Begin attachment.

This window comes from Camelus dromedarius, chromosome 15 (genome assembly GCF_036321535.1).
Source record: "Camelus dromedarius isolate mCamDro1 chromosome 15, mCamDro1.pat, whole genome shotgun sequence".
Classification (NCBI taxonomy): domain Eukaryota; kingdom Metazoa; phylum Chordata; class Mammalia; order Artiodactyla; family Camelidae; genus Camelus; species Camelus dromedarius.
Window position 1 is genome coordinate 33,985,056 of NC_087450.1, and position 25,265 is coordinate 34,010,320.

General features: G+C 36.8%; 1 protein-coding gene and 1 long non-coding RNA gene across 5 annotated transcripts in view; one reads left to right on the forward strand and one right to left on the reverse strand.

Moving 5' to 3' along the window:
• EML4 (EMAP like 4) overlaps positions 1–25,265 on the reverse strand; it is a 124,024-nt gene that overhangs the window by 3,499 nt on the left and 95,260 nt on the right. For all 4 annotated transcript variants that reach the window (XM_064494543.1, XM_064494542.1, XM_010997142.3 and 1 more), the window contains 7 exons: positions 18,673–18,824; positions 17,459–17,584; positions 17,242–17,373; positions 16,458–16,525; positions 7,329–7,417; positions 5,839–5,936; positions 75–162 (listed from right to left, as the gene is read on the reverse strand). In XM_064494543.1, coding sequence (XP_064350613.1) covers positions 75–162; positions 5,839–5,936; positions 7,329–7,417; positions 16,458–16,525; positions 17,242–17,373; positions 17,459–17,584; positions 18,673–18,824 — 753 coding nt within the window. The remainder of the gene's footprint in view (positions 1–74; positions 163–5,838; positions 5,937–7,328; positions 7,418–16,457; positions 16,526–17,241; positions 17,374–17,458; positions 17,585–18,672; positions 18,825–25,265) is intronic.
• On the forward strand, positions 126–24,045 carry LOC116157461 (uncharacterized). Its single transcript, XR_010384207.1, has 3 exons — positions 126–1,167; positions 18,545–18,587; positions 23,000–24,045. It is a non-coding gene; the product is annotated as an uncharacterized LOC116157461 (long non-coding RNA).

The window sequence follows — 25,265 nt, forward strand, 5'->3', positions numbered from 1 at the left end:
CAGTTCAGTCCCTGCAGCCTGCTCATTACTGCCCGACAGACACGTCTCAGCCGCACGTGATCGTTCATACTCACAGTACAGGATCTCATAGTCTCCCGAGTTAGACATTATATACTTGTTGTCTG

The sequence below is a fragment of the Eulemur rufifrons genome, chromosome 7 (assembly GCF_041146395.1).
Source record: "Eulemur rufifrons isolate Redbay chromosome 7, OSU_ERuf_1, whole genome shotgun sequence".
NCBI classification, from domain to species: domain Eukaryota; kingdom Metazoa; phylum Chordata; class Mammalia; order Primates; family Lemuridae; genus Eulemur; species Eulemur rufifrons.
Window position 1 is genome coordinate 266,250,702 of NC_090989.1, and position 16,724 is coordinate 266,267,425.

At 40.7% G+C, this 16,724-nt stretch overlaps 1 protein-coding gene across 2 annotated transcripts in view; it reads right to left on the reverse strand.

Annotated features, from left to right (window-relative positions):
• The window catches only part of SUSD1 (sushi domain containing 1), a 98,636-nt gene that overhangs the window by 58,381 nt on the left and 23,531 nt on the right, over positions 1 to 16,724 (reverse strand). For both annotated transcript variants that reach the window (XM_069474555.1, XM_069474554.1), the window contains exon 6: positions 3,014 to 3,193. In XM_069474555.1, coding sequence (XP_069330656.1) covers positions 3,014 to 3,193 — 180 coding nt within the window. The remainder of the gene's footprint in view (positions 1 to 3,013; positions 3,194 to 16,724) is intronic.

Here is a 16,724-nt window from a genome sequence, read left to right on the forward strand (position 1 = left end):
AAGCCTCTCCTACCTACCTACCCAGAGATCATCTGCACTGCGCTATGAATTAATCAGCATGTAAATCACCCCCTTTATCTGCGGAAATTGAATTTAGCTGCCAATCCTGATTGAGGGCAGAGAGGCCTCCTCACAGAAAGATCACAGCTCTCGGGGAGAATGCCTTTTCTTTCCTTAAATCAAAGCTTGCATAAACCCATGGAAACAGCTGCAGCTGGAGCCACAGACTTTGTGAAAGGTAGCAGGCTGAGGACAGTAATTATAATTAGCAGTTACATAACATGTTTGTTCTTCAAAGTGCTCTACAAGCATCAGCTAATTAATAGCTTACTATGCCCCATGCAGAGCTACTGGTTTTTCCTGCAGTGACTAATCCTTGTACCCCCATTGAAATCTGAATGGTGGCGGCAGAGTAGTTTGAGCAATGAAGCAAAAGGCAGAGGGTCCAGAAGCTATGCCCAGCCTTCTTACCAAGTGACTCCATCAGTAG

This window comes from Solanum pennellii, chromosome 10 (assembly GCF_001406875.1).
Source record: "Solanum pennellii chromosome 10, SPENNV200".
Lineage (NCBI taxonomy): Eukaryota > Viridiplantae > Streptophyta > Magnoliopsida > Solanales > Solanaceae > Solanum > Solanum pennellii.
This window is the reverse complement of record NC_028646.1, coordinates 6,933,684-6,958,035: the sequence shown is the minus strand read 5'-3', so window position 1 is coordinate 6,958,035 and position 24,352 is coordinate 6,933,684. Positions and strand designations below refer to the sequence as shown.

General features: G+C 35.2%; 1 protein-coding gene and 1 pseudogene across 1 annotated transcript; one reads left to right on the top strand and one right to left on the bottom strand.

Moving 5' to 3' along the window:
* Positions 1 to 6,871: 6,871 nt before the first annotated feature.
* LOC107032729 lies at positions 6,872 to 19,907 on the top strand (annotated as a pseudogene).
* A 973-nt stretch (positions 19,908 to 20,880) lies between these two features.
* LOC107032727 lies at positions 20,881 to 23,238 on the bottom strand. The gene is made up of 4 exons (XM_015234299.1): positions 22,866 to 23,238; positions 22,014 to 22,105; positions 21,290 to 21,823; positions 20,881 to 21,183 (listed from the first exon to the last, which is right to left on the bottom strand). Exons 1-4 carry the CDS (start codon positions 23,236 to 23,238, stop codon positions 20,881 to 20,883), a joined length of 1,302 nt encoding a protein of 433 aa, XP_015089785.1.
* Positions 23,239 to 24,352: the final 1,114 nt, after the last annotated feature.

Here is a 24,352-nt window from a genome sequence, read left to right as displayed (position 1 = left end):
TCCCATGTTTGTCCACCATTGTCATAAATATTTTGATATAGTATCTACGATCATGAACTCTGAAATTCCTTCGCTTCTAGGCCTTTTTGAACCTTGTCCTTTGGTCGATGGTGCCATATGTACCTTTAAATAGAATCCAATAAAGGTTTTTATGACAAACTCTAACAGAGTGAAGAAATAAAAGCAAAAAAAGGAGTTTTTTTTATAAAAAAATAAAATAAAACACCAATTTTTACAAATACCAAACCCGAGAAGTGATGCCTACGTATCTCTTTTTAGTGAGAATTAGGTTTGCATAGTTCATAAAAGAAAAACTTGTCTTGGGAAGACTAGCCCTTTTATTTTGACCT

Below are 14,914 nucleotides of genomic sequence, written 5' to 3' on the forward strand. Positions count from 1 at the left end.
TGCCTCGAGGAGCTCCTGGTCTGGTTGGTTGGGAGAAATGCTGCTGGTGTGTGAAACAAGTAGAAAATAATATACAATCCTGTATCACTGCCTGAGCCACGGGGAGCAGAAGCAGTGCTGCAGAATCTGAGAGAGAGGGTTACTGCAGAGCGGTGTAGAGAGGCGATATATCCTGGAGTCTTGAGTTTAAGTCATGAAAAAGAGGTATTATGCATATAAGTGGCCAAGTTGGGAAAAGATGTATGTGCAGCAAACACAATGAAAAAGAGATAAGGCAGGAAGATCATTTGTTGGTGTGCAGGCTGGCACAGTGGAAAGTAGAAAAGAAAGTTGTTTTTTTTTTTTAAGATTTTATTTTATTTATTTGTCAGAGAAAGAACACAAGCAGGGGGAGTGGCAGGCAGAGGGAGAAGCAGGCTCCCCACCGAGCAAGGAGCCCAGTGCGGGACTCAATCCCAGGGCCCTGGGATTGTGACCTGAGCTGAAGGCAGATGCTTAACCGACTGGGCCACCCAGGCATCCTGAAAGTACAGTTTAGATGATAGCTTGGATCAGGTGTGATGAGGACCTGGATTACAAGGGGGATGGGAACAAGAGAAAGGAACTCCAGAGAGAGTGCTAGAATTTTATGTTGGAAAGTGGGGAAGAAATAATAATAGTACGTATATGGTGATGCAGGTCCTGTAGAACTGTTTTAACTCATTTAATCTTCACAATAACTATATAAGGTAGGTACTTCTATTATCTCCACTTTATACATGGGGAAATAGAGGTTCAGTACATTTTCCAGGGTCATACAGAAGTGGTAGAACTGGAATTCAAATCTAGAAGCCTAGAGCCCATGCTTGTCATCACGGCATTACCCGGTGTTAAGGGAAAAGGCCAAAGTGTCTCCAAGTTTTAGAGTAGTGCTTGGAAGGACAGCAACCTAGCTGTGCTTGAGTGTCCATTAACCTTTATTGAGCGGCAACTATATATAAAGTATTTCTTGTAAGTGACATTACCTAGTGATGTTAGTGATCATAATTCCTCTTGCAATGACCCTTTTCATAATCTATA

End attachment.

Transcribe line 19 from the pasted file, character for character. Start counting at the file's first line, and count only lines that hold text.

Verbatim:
AAGCCTCTCCTACCTACCTACCCAGAGATCATCTGCACTGCGCTATGAATTAATCAGCATGTAAATCACCCCCTTTATCTGCGGAAATTGAATTTAGCTGCCAATCCTGATTGAGGGCAGAGAGGCCTCCTCACAGAAAGATCACAGCTCTCGGGGAGAATGCCTTTTCTTTCCTTAAATCAAAGCTTGCATAAACCCATGGAAACAGCTGCAGCTGGAGCCACAGACTTTGTGAAAGGTAGCAGGCTGAGGACAGTAATTATAATTAGCAGTTACATAACATGTTTGTTCTTCAAAGTGCTCTACAAGCATCAGCTAATTAATAGCTTACTATGCCCCATGCAGAGCTACTGGTTTTTCCTGCAGTGACTAATCCTTGTACCCCCATTGAAATCTGAATGGTGGCGGCAGAGTAGTTTGAGCAATGAAGCAAAAGGCAGAGGGTCCAGAAGCTATGCCCAGCCTTCTTACCAAGTGACTCCATCAGTAG